ITL #316 IPRA Golden World Awards 2019: what the judges look for4 years, 7 months ago
GWA success brings worldwide recognition and acclaim. But what marks out a great piece of work? Which mistakes should entrants avoid? And why are esteemed communicators so happy to sit in judgment? By Rob Gray.
An important moment in the year is upon us again. The clock is ticking down and the deadline for entries to the IPRA Golden World Awards looms ever larger. Time to get a move on and submit your entries, if you haven’t already done so.
Success in these prestigious awards confers worldwide recognition and acclaim. Not to mention cachet and credibility among your peers in the communications field: from clients to competitors; bosses to business partners; future employers to potential investors.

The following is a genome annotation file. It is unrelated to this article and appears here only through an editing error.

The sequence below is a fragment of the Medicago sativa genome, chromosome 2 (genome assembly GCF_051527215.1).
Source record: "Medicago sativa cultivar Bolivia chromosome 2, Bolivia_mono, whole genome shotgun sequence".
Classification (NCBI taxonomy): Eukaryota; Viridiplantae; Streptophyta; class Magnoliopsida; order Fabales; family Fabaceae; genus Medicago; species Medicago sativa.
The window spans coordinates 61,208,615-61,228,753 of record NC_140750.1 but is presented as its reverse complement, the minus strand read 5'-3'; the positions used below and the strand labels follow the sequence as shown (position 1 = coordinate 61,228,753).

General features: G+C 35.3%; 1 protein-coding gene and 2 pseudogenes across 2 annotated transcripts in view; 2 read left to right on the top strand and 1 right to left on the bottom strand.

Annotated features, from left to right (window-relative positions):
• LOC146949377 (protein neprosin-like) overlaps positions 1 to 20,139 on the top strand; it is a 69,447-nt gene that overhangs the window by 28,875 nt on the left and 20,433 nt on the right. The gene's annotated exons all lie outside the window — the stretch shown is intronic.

But how to heighten your chances of savouring the satisfying glow of victory? What factors will help your work outperform other category entries?
As a regular GWA judge, I know what I look for. However, in the interests of providing the most insightful glimpse possible into the decision-making process, I asked a cross-section of fellow members of this year’s panel for their take on what makes for a deserving winner. And why some entries fall short.
Creativity in tune with objectives
“To identify a winning entry, I usually see two points,” says Hemant Batra, Managing Director of Veritas Reputation PR in India. “One, how impactfully does that PR campaign solve an issue or meet the objective for which it was undertaken? The equally important second point is to understand if creative ideas were deployed to get a better impact.